I’ve always wanted to make my own Irish cream – and now I have, thanks to the dregs of the whisky bottle left over from a pre-Christmas party. It took about five minutes, as I made dinner – you just dump everything into a blender and hit blend. A good thing to have in the fridge over the holidays to add to your coffee, or save to sip over ice on New Year’s Eve. May as well get that chocolate and cream into your system while you still can.
(Note: to be truly an Irish cream, this would be made with whiskey – the preferred Irish spelling – but here in Canada it’s spelled whisky. Same diff.)
Blend. Chill. And chill. (And while the blender is all Irish cream-y, you could add a scoop of vanilla or chocolate ice cream too…)
Homemade Irish Cream
1 can sweetened condensed milk
the empty milk can full of whisky
half a can full of whipping or 18% cream
1 Tbsp. espresso powder
1 Tbsp. cocoa
2 Tbsp. honey
1 Tbsp. vanilla
1 tsp. almond extract
Blend everything in a blender, then transfer into a glass jar, pitcher or bottle. Refrigerate for 2 hours; shake before serving.
December 29 2012 | beverages | 5 Comments »
Photo courtesy of my new iPad mini!
On my to-do list this week: veg on the couch and go through the yellow milk crate overflowing with torn-out recipes I’ve accumulated over the past ten years or so. I miss the days of the torn-out recipe; looking through it’s interesting to see what I found worthy of tearing out and keeping years ago. What’s trending in my milk crate: doughnuts and shrimp dishes. Weird.
These muffins caught my eye because I had a little dish of chopped figs leftover from whoknowswhat sitting on my counter, and pecans for the fruitcake I never made. But the great thing about muffins is that anything goes – and when it came time to mix them up I didn’t feel like rooting around for wheat bran and germ, and added oat flour and oat bran instead, and they turned out divine; wonderfully tender on account of some of the flour being gluten-free. Of course these could be made with any combination of dried fruit and nuts.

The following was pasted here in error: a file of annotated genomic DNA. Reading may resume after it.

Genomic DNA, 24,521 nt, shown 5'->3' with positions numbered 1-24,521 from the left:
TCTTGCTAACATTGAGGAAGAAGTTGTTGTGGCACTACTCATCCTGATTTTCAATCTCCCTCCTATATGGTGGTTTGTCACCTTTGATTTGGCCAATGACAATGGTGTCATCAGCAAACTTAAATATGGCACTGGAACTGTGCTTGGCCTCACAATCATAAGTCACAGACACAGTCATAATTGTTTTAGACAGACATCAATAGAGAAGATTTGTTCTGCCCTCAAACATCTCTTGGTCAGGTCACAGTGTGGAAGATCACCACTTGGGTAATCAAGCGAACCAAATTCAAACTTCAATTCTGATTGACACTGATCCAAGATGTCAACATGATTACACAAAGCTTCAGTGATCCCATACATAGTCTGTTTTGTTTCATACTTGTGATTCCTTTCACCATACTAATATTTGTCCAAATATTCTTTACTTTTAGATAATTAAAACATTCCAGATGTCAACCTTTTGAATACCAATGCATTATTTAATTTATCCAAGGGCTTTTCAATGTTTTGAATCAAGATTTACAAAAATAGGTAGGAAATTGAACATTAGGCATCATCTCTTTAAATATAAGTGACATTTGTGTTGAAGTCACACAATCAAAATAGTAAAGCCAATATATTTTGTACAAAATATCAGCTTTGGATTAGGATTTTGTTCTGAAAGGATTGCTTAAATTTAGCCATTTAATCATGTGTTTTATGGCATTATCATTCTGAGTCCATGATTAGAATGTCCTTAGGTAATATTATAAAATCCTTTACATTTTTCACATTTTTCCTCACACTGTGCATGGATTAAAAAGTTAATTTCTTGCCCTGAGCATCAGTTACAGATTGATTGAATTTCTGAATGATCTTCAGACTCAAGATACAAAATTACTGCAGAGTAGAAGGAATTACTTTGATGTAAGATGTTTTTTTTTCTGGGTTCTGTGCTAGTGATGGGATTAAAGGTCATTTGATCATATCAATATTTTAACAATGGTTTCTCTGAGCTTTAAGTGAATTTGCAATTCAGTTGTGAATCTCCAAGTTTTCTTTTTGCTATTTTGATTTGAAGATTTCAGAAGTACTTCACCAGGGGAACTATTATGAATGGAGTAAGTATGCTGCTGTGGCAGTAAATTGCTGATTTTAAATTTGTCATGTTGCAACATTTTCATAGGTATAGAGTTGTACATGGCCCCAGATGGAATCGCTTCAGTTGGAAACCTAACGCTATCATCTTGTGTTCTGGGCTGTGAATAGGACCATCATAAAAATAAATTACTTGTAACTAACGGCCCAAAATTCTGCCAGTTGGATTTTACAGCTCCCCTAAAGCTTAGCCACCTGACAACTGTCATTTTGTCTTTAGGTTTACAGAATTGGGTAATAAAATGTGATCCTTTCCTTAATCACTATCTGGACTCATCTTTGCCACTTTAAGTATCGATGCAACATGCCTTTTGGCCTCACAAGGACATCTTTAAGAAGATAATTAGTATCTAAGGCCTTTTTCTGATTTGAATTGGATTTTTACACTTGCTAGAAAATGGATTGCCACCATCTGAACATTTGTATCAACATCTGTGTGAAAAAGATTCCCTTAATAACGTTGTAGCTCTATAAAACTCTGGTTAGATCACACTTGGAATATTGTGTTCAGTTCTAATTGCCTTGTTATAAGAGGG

Fig & Pecan Muffins
Adapted from a page torn from Canadian Living Magazine, November 2011
1 1/2 cups all-purpose flour
1/2 cup oat flour or wheat germ
1/2 cup oat or wheat bran
2 tsp. baking powder
1/2 tsp. baking soda
1/4 tsp. salt
1/2 tsp. cinnamon and/or 1/4 tsp. ground nutmeg
1/2-1 cup chopped dried figs
1/2 cup chopped pecans
1 1/3 cups buttermilk or plain yogurt, thinned with milk
2 large eggs
1/3 cup canola or other mild vegetable or olive oil
1/3-1/2 cup maple or Roger’s Golden syrup
2 Tbsp. packed brown sugar
Preheat the oven to 375°F. In a large bowl, whisk together the flours and oat or wheat bran, baking powder, baking soda, salt and cinnamon or nutmeg; stir in the figs and pecans.
In a smaller bowl, whisk together the buttermilk, eggs, oil, maple syrup, and brown sugar; add to the flour mixture and stir just until combined. Spoon into 12 paper-lined or greased muffin cups.
Bake for 25 minutes, or until tops are golden and springy to the touch. Eat warm.
December 28 2012 | bread and breakfast | 7 Comments »